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Considerations for IRB Review: Artificial Intelligence & Machine Learning

While artificial intelligence and machine learning are not new concepts in science, in the last decade the clinical research community has seen tremendous growth in these areas. Researchers are developing new applications at a rapid pace, and while it is exciting, it is also maybe a bit scary at the same time.

But what do “artificial intelligence” and “machine learning” really mean?

Technically, “if/then” is an algorithm. Statistical tests are also algorithms, but they are different than AI algorithms, which are a continual process of providing new inputs.

AI algorithms take both inputs and outputs simultaneously in order to “learn” the data and produce appropriate outputs when given new/unfamiliar inputs. AI algorithms typically consist of a collection of algorithms. In machine learning, AI algorithms are “fed” data and are asked to process it. An AI system can make assumptions, test, and learn autonomously.

Those AI “assumptions” have to be managed or confined; in other words, there must be some human control over the assumptions. In 2017, Facebook Artificial Intelligence Research (FAIR) trained chatbots on a collection of text conversations in English between humans playing a simple trading game involving balls, hats, and books. When programmed to experiment with the English language and tasked with optimizing trades, the chatbots seemed to evolve a reworked version of English to better solve their task.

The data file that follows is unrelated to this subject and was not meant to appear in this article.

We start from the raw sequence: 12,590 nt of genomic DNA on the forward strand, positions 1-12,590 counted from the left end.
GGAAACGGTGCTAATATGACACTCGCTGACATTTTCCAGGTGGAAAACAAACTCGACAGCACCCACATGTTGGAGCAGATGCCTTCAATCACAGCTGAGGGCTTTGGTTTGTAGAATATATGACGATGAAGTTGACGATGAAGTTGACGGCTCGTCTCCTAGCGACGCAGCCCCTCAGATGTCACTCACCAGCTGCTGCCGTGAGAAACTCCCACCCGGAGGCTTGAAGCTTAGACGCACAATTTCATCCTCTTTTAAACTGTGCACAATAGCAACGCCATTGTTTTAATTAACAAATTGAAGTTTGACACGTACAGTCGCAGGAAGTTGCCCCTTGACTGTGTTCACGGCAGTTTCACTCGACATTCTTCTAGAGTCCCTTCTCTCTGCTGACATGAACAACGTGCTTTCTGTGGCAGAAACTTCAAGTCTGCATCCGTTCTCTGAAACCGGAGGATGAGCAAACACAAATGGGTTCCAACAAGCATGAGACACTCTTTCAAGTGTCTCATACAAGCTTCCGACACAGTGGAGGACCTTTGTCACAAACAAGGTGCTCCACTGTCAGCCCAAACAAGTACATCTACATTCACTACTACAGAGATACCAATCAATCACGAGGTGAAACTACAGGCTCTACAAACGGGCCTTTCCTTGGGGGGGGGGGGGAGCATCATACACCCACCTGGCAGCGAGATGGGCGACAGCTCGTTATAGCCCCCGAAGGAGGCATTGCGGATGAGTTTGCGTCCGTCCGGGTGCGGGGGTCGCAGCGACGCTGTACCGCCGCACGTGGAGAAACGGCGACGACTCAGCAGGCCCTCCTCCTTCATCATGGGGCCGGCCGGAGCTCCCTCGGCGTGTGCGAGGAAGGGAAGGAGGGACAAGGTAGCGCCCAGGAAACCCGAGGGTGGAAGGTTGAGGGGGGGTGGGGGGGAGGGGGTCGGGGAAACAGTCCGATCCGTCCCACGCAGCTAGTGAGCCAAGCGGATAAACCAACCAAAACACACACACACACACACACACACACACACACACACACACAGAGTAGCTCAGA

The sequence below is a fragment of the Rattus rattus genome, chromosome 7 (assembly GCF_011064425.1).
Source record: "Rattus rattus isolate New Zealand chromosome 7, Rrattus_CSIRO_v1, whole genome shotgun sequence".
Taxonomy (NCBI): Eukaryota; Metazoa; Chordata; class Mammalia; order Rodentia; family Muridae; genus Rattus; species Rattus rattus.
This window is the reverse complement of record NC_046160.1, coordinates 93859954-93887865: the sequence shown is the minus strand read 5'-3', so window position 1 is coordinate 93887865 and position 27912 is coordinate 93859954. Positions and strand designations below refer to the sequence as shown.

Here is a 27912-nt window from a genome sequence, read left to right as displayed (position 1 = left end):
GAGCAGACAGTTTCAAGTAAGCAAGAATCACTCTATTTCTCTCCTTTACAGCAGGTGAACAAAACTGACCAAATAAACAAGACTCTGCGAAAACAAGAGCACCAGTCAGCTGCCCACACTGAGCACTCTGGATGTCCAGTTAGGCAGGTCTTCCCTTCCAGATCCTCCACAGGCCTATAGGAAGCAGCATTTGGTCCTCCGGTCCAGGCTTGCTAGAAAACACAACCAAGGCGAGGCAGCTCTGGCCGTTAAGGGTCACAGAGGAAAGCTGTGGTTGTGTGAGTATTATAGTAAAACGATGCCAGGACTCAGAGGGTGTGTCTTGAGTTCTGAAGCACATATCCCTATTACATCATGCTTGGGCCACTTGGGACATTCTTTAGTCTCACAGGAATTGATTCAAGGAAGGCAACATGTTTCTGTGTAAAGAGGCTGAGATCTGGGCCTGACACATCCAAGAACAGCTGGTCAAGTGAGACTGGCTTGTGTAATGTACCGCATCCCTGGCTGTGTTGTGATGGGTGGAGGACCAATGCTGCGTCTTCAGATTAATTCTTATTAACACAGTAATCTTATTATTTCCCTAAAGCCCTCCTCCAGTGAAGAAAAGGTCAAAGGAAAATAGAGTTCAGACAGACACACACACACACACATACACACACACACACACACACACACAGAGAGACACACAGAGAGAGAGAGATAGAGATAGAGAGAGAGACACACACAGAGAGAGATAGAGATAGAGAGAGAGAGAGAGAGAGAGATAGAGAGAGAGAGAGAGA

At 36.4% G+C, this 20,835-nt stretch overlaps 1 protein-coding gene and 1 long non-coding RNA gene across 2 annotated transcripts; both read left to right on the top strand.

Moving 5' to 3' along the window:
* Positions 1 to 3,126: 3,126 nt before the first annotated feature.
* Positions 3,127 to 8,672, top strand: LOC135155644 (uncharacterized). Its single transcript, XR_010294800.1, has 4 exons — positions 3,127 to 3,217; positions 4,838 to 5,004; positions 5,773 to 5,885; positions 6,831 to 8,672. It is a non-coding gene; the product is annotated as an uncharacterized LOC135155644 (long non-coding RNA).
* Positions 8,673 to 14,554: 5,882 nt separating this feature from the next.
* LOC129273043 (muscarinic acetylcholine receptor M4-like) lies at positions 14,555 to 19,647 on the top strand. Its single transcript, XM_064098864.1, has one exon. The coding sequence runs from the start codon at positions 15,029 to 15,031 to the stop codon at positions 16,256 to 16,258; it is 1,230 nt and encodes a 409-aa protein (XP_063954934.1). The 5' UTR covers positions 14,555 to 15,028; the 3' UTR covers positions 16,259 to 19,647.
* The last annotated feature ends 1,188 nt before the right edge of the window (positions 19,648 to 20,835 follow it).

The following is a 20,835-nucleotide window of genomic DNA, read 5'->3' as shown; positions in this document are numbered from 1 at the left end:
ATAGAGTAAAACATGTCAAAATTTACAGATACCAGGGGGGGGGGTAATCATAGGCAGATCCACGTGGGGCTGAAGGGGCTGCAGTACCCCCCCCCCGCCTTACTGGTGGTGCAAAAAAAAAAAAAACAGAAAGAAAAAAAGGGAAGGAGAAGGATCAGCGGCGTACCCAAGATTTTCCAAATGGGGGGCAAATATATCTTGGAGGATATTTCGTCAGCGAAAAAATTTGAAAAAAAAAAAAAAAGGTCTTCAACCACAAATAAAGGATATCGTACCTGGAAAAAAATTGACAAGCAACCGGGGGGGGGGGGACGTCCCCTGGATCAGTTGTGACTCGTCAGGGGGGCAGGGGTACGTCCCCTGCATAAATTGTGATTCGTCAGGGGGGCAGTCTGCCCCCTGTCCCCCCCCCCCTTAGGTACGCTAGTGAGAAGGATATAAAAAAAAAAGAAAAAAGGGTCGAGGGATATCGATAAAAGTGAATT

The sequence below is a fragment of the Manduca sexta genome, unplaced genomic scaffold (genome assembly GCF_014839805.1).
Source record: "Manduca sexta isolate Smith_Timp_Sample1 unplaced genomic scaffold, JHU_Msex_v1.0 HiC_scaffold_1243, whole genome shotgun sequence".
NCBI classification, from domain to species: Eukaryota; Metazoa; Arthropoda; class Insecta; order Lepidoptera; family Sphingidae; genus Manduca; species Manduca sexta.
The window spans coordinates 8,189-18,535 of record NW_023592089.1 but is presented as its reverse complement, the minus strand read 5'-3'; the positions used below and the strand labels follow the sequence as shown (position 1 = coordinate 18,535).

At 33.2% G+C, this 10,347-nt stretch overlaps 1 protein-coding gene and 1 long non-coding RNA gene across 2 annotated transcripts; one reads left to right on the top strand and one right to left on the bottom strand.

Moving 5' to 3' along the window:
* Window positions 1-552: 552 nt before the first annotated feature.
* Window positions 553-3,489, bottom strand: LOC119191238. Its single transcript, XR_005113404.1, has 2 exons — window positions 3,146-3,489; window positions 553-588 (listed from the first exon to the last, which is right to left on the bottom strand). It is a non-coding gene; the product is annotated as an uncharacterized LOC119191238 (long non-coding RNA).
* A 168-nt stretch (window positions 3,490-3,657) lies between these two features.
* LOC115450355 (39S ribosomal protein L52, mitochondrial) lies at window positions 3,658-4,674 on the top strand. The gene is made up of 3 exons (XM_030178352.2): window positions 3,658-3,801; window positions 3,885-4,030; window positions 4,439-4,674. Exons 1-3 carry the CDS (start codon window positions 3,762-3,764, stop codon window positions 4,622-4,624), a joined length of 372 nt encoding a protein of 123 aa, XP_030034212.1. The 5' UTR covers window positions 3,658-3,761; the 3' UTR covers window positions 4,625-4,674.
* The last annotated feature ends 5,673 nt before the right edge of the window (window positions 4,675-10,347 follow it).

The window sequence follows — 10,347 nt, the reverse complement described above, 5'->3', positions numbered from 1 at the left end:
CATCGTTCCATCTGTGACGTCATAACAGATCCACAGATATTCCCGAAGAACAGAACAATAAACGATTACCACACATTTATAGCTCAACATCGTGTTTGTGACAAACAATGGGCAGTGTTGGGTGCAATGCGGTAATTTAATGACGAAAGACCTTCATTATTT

To quote recent thoughts on ethics and machine learning, “Academia and wider society have laid down ethical principles as a way to ward off a repeat of bitter historical events, but it certainly seems that these will be eroded by uncertainties about consent, harm, and even what constitutes a human subject.”  Such statements suggest a need for more specific guidelines in this space, which are currently scarce.

The Department of Defense (DoD) has developed guidance suggesting research involving AI should be designed to be:

With that guidance in mind, institutional review boards (IRBs) may want to include the following additional considerations when reviewing research involving AI and machine learning:

Recently, the DoD changed the provision for scientific review of research to include minimal risk research. It could very well be because of the increasing volume of AI research, as more research into AI is developed. While this idea seems scary, IRBs are well equipped to handle ethical review and oversight of artificial intelligence research: after all, it starts with human data.

Learn more about IRB oversight of innovative research modalities in this podcast:


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